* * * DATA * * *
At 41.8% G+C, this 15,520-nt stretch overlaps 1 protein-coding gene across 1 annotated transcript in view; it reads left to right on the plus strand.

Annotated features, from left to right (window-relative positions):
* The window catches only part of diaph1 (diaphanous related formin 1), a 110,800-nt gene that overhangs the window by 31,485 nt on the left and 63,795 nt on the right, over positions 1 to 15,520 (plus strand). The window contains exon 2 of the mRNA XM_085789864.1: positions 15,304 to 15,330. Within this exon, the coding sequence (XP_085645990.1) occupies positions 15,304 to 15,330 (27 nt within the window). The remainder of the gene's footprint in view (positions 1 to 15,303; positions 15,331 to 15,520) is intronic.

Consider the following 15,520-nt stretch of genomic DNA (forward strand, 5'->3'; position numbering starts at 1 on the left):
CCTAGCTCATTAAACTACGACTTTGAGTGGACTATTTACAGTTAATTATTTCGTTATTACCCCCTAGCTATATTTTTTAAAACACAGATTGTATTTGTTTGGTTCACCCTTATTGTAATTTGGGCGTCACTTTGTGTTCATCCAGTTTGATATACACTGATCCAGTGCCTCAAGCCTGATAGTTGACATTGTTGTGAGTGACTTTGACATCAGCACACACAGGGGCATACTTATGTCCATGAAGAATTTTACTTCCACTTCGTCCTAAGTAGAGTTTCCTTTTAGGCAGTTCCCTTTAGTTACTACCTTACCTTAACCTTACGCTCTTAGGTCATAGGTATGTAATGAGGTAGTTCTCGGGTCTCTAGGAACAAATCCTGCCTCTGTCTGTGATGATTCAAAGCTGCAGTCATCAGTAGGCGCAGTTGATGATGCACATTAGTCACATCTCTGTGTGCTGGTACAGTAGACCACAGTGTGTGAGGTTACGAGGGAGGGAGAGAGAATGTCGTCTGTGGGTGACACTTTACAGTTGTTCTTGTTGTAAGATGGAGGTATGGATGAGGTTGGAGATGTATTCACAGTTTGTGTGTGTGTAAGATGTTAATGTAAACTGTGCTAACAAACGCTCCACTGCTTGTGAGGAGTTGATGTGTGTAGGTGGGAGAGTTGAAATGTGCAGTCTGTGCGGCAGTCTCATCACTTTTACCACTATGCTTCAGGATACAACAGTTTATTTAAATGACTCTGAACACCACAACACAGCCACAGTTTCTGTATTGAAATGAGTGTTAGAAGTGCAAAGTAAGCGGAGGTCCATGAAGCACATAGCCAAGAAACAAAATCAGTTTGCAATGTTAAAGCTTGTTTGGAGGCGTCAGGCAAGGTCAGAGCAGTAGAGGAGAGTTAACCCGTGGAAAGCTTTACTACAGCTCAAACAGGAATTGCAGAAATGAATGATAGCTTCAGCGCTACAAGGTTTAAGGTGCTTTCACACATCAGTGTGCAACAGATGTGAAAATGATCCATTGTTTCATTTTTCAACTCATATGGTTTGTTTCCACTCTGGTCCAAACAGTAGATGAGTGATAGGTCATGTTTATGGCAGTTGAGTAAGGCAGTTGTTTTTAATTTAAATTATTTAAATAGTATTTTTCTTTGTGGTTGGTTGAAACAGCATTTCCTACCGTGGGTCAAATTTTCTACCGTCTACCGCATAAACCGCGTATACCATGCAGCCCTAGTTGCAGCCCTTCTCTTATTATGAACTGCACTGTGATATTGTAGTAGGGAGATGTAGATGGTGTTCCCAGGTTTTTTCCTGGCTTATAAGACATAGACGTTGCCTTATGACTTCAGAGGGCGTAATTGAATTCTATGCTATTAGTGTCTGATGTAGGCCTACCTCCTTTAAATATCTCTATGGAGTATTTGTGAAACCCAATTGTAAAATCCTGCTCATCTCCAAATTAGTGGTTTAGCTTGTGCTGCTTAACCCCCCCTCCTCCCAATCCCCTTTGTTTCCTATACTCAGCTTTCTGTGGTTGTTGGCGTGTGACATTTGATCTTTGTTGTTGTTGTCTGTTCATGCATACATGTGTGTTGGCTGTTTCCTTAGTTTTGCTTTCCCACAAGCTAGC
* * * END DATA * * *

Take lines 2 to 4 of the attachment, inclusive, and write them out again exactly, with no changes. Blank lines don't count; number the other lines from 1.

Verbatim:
Annotated features, from left to right (window-relative positions):
* The window catches only part of diaph1 (diaphanous related formin 1), a 110,800-nt gene that overhangs the window by 31,485 nt on the left and 63,795 nt on the right, over positions 1 to 15,520 (plus strand). The window contains exon 2 of the mRNA XM_085789864.1: positions 15,304 to 15,330. Within this exon, the coding sequence (XP_085645990.1) occupies positions 15,304 to 15,330 (27 nt within the window). The remainder of the gene's footprint in view (positions 1 to 15,303; positions 15,331 to 15,520) is intronic.

Consider the following 15,520-nt stretch of genomic DNA (forward strand, 5'->3'; position numbering starts at 1 on the left):